While Guinsoo was putting DotA Allstars together, the community was divided. DotA players did not have a place to talk. The game they love is still just a mod, after all. Blizzard’s website has forums regarding Defence of the Ancients, but all of those were made by the community. 

Under Guinsoo’s management, Steve ‘Pendragon’ Mescon joined the team as the head of community management. Pendragon designed and published DotA-Allstars.com. The website serves as a channel for the developers to make announcements regarding the state of the game. Fans can also use the forums to chat about the game. Fan-arts were uploaded and saved in the website’s archive. DotA-Allstars.com was the central hub for all things DotA. The developers were also able to track how many visitors they get every day. Turns out, the niche gained over a million fans.

The community started at a total of 30,000 users since the site went live in 2004. Pendragon supported the site himself but staff grew to over a hundred with volunteers. 

By patch DotA Allstars 5.84 of the series, DotA competitions were held all over the world. People sponsored their own events for local players. These were done first by computer shops. Before long, schools have recognized DotA as a sport and began holding their own tournaments. 

Major Turning Point

The departure of Guinsoo and Pendragon

Guinsoo was approached by two people in 2005, Brandon ‘Ryze’ Beck and Marc ‘Tryndamere’ Merrill, founders of Riot Games. They invited Guinsoo to join their project for League of Legends, a spiritual successor to Defence of the Ancients. The idea was to create a MOBA with its own engine. Guinsoo accepted the offer. He still works at Riot Games to this day.

A game needed more than a developer. A game will have fans and the company needs someone to handle them. Lucky for Riot, Guinsoo knew a guy. Riot contacted Pendragon to handle the community side of the game. 

Pendragon wrote a thank you letter to the fans through DotA-Allstars as a farewell. He began to work for Riot in 2009. He also sold the rights to DotA-Allstars.com to Riot Games. The website was then shut down. That left DotA players with no central hub again.

Series 6 with Neichus and IceFrog

Alex ‘Neichus’ Moss was in college around the time he took over as Lead Developer for DotA Allstars. He started the 6th series of Dota with the addition of 13 more heroes and 4 items. He reworked or completed 12 hero concepts. Some heroes were part of the game while others were unable to be included until he made some changes. His concept of the courier was a large influence on the competitive field of DotA. The optimization of the courier is a vital skill valued by professionals even to this day with DOTA 2 eSports

Before Guinsoo was hired by Riot Games, he worked under Neichus. Alex ‘Neichus’ Moss began the 6th series of DotA Allstars. He added 13 more heroes and reworked 12 others in the roster. Four new items were included in the items. His most notable inclusion was the courier, which delivers items from shop to hero. The use of a courier is now an essential skill among players. 

Neichus was not as popular as Guinsoo. Some argue that his additions broke the balance settled by Guinsoo’s last patch. IceFrog begged to differ. IceFrog adapted all of Neichus’s concepts to breathe new life to DotA. The game became completely different but just as popular as Guinsoo’s version.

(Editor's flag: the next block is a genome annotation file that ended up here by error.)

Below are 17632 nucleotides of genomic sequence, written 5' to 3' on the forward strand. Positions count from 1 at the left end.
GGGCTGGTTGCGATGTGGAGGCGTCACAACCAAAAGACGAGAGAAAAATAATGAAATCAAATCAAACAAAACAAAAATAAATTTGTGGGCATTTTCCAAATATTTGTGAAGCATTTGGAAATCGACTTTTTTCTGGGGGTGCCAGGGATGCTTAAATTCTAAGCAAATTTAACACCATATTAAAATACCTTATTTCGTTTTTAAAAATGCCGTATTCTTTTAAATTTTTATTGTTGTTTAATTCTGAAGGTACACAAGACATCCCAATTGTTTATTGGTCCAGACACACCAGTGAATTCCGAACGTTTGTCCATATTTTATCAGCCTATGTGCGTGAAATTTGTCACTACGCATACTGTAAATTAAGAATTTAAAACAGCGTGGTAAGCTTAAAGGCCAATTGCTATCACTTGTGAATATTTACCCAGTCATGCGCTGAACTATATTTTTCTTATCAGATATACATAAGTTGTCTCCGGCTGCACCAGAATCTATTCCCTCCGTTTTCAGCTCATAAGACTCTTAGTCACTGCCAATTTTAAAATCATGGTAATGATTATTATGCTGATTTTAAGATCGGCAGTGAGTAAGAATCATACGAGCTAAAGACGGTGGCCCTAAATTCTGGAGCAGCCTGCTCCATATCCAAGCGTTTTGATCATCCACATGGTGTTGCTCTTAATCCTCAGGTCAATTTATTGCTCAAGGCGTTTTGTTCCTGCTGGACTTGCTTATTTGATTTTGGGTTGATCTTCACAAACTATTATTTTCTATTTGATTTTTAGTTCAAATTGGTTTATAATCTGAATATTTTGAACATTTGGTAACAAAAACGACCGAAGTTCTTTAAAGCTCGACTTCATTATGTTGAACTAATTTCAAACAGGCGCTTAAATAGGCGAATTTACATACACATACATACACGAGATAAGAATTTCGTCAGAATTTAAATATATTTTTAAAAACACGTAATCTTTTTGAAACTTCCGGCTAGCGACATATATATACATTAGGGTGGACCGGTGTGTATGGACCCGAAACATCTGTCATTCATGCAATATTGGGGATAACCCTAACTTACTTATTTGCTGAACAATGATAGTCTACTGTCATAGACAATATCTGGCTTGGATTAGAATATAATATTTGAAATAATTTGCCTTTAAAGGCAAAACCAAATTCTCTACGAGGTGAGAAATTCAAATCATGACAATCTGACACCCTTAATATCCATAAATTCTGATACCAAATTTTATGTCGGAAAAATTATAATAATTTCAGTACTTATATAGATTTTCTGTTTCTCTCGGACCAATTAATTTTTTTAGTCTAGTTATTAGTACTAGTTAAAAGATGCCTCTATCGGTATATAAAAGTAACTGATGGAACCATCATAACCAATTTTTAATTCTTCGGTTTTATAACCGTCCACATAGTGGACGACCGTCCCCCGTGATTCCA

Image 3

Neichus admitted that he had no formal background in coding, and so he hired IceFrog. Neichus grew weary between his college life and DotA. He gave up and handed the reins to IceFrog.

IceFrog focused less on changing the core mechanics and more on balancing the gameplay as they were. He continued everything Neichus had started and tweaked every hero and items already in the game. He considers abilities, possible team lineups, and weapon builds. He is known to consult professional players before a patch. 

The idea was to create a perfect balance. No heroes should be good or bad, each one is created to serve a role. There should be no tricks or combinations anyone can abuse. Eventually, version 6.27 was released in November 2005. IceFrog’s update was regarded as the second competitive version of DotA. This feat made him the most prominent figure in the community.

Image 2

Even with his fame, IceFrog never revealed his identity to the community. People he worked with decided to keep his face hidden out of respect. Valve also takes measures to keep his privacy. 

Since DotA is a game made with Warcraft III resources, Blizzard owns the title ‘Defence of the Ancients’. IceFrog came to Blizzard to pitch a game. He wants DotA to have full publisher support and an independent engine. Blizzard dismissed the idea and told him to just make it again with their upcoming game. They were not confident in a MOBA at the time, especially one made by a non-professional. That exchange disheartened IceFrog and the DotA community as a whole.

DOTA 2 – Under Valve

Valve Corporation learned of IceFrog’s attempt. Project Director Erik Johnson sought DotA Allstar’s lead developer. Valve expresses full interest in developing DotA Allstars into an official franchise. In 2009, IceFrog delighted fans with an announcement. He is now in partnership with Valve as lead developer for DOTA 2.

Valve can’t use ‘Defence of the Ancients’ for copyrights reasons. The community was okay with that. Valve and IceFrog coined ‘DOTA’ as a word on its own. It’s no longer a shortcut. It is a word that holds its own identity recognized by everyone. 

Image 1

Using Valve’s Source Engine, IceFrog had many ways to recreate DotA. They made new models for each hero and the map was built from the ground up. DOTA 2 was made playable in Alpha in 2010 with Steam as the official distributor. Playable Beta became available in 2011 along with the message that Valve will host a tournament with $1.6 million prize money. This tournament was officially called ‘The International’. Shortened to TI.